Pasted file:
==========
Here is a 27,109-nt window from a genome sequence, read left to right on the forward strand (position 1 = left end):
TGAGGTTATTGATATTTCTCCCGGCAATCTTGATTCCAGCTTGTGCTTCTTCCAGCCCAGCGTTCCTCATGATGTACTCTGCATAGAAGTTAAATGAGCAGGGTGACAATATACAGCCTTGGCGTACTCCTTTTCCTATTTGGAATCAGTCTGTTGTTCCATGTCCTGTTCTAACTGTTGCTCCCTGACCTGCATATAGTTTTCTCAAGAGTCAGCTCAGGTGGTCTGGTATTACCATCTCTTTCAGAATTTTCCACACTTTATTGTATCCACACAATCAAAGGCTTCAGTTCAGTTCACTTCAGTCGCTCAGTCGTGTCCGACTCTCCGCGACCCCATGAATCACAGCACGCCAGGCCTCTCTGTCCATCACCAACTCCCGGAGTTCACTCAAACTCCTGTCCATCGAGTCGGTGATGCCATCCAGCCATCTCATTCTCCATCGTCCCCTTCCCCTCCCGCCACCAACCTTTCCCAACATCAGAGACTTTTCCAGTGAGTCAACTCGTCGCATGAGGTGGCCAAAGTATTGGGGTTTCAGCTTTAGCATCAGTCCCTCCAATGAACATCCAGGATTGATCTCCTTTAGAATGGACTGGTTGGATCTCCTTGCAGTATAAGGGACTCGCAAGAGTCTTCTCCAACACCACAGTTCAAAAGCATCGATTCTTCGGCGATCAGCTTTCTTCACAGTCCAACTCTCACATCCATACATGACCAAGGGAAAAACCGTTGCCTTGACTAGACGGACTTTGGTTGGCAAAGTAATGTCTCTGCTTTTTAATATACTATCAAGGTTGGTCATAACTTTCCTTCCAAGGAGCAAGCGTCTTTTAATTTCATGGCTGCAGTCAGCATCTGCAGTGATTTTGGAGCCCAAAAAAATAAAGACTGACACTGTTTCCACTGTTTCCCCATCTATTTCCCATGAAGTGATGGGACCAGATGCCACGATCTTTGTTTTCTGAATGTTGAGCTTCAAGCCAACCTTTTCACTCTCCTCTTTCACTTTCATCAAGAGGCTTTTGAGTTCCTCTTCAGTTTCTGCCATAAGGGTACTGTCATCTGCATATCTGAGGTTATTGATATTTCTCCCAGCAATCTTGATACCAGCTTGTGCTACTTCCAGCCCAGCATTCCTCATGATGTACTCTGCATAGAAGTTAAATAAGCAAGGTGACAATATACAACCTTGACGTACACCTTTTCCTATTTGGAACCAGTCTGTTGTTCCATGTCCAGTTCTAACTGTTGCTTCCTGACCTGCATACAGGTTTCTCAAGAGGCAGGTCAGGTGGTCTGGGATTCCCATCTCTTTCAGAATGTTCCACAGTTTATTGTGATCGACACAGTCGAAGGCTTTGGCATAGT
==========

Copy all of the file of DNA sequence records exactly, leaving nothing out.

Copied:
Here is a 27,109-nt window from a genome sequence, read left to right on the forward strand (position 1 = left end):
TGAGGTTATTGATATTTCTCCCGGCAATCTTGATTCCAGCTTGTGCTTCTTCCAGCCCAGCGTTCCTCATGATGTACTCTGCATAGAAGTTAAATGAGCAGGGTGACAATATACAGCCTTGGCGTACTCCTTTTCCTATTTGGAATCAGTCTGTTGTTCCATGTCCTGTTCTAACTGTTGCTCCCTGACCTGCATATAGTTTTCTCAAGAGTCAGCTCAGGTGGTCTGGTATTACCATCTCTTTCAGAATTTTCCACACTTTATTGTATCCACACAATCAAAGGCTTCAGTTCAGTTCACTTCAGTCGCTCAGTCGTGTCCGACTCTCCGCGACCCCATGAATCACAGCACGCCAGGCCTCTCTGTCCATCACCAACTCCCGGAGTTCACTCAAACTCCTGTCCATCGAGTCGGTGATGCCATCCAGCCATCTCATTCTCCATCGTCCCCTTCCCCTCCCGCCACCAACCTTTCCCAACATCAGAGACTTTTCCAGTGAGTCAACTCGTCGCATGAGGTGGCCAAAGTATTGGGGTTTCAGCTTTAGCATCAGTCCCTCCAATGAACATCCAGGATTGATCTCCTTTAGAATGGACTGGTTGGATCTCCTTGCAGTATAAGGGACTCGCAAGAGTCTTCTCCAACACCACAGTTCAAAAGCATCGATTCTTCGGCGATCAGCTTTCTTCACAGTCCAACTCTCACATCCATACATGACCAAGGGAAAAACCGTTGCCTTGACTAGACGGACTTTGGTTGGCAAAGTAATGTCTCTGCTTTTTAATATACTATCAAGGTTGGTCATAACTTTCCTTCCAAGGAGCAAGCGTCTTTTAATTTCATGGCTGCAGTCAGCATCTGCAGTGATTTTGGAGCCCAAAAAAATAAAGACTGACACTGTTTCCACTGTTTCCCCATCTATTTCCCATGAAGTGATGGGACCAGATGCCACGATCTTTGTTTTCTGAATGTTGAGCTTCAAGCCAACCTTTTCACTCTCCTCTTTCACTTTCATCAAGAGGCTTTTGAGTTCCTCTTCAGTTTCTGCCATAAGGGTACTGTCATCTGCATATCTGAGGTTATTGATATTTCTCCCAGCAATCTTGATACCAGCTTGTGCTACTTCCAGCCCAGCATTCCTCATGATGTACTCTGCATAGAAGTTAAATAAGCAAGGTGACAATATACAACCTTGACGTACACCTTTTCCTATTTGGAACCAGTCTGTTGTTCCATGTCCAGTTCTAACTGTTGCTTCCTGACCTGCATACAGGTTTCTCAAGAGGCAGGTCAGGTGGTCTGGGATTCCCATCTCTTTCAGAATGTTCCACAGTTTATTGTGATCGACACAGTCGAAGGCTTTGGCATAGT